Atheists on the march in America

Atheists on the march in America

There are 70631 comments on the TurkishPress.com story from Aug 26, 2009, titled Atheists on the march in America. In it, TurkishPress.com reports that:

When South Florida atheists held their first meeting, they were just five friends, having a beer at a bar.

Join the discussion below, or Read more at TurkishPress.com.

“No Bishop,No King,No Nobility”

Since: May 08

The Underworld

#2343 Sep 8, 2009
john wrote:
Your analogy suggests to me you may be reasonable on this so I will acquiesce and assume we agree on the definition of indoctrination. Yes, I would be with you.
Thank you.

Good, then it's settled. There is no need to argue further, because we're not going to agree on anything else. Though if you're interested in
john wrote:
I'm not nearly as unreasonable as most here think I just don't feel the need to defend Christianity in such a micro way when there has been no position to defend by those that think debate can take place in such circumstances.
I'm sorry John, but sometimes you write up a paragraph that just makes no sense at all. This is one of them.

I'm going to guess based on your past posts that you are attempting to blast atheists for not having belief again by saying we have nothing to defend. That is exactly what we have to defend. Our nothing.

It is our very right to have nothing. To be at peace with that. To sit quietly at home with that.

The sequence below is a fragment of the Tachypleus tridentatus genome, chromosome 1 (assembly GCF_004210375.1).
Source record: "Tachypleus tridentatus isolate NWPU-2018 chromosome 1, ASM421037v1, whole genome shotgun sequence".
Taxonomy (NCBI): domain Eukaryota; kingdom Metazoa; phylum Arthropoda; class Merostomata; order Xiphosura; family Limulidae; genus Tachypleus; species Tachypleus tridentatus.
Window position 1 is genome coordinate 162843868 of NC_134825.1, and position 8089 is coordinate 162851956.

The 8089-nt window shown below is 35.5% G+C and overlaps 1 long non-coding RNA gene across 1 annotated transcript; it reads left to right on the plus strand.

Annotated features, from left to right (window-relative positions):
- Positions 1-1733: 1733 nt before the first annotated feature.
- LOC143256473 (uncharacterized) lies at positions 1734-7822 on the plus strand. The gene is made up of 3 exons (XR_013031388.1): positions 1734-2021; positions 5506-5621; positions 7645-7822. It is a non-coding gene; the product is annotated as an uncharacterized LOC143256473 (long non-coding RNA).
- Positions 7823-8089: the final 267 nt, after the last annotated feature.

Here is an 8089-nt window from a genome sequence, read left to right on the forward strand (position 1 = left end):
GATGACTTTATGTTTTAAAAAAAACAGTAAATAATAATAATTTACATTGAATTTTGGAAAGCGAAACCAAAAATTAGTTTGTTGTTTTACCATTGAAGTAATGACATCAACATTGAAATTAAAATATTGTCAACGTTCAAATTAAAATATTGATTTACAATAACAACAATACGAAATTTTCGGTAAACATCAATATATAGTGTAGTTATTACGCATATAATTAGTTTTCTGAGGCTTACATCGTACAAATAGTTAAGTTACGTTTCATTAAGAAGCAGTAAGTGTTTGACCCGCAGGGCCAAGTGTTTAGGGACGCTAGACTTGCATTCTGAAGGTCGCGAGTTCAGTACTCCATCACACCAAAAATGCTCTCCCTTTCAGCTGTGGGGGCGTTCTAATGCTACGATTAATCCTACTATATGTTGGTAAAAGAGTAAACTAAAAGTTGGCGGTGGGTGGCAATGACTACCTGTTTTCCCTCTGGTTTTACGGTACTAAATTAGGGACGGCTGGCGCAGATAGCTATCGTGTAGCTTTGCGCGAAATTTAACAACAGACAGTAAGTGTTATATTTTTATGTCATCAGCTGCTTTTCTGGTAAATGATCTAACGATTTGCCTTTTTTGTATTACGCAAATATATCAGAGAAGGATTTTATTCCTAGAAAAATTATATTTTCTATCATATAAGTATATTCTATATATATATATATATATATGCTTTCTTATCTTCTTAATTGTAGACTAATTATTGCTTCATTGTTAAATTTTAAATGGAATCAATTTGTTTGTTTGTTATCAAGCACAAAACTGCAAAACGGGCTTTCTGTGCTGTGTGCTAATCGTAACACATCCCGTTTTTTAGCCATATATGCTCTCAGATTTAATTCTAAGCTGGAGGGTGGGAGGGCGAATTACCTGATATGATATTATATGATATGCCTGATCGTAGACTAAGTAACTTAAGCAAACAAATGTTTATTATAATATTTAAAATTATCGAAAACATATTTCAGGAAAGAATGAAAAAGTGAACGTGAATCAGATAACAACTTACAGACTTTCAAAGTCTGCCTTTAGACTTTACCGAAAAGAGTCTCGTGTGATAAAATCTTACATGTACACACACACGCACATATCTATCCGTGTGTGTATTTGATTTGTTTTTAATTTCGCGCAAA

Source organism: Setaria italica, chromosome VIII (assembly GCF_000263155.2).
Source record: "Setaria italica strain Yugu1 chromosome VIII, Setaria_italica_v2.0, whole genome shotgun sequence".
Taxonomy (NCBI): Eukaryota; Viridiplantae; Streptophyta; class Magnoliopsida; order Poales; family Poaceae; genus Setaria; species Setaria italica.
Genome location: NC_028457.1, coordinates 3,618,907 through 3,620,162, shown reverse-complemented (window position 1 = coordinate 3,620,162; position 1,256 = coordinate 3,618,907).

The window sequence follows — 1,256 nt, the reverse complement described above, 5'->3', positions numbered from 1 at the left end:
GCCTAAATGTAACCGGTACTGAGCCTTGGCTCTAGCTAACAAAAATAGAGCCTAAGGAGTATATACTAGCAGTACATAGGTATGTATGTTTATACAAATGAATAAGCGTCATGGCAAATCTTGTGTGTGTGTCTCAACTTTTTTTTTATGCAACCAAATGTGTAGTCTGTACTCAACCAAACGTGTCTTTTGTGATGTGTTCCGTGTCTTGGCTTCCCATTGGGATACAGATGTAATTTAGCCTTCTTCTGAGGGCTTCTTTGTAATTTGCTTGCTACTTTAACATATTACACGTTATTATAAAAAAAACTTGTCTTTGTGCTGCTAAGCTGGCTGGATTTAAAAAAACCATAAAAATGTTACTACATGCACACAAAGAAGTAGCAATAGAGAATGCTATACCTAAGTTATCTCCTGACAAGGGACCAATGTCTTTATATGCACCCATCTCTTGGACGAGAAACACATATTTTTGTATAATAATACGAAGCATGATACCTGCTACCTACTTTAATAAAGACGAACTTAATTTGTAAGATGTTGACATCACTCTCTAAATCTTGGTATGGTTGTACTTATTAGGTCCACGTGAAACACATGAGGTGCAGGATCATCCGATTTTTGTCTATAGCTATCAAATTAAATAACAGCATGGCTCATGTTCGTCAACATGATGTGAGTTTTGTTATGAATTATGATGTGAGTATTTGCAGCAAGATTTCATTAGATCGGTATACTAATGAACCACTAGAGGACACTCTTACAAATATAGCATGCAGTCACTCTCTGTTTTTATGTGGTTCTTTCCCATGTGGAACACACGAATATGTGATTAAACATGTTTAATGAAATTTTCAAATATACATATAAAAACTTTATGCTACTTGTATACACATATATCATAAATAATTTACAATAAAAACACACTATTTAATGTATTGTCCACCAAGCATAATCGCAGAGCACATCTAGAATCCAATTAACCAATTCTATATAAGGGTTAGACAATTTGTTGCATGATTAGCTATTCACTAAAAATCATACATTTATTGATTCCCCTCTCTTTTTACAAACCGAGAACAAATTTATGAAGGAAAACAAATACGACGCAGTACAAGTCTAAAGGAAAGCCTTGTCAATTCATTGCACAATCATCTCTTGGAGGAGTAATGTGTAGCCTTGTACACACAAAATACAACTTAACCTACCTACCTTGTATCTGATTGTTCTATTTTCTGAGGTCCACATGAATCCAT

John, I don't tell people I'm an atheist anymore, because it turns into a BORING 3 hour "conversation" I DON'T want to have... I just play along with their beliefs and whatever the conversation is passes in 3 minutes.

That is what I have to defend John. My 3 hours. I want all of those 3 hours back.

I will not come into your house to preach the ills of YHVH. I would appreciate if you and yours do not come into mine preaching 'his' praises.

That is all there is to this John. We are simply fighting for our right to believe nothing, and the fact that you're baffled by it is quite unsettling... It's called freedom John.
john wrote:
This forum is riddled with presuppositions and nonsense as to what the God of Abraham means.
It means different things to different people, but that's one of the many things we don't understand.

You've got books. You all claim the same books, but each one of ya picks out different books and says "this is just an analogy" and others to say "this is the real deal" and you can't even agree on what this god is all about.

However, when we take the books at face value... if we do that... there is a clear picture, and it's not a good one.

We have to do a lot of carving to take a decent god out it.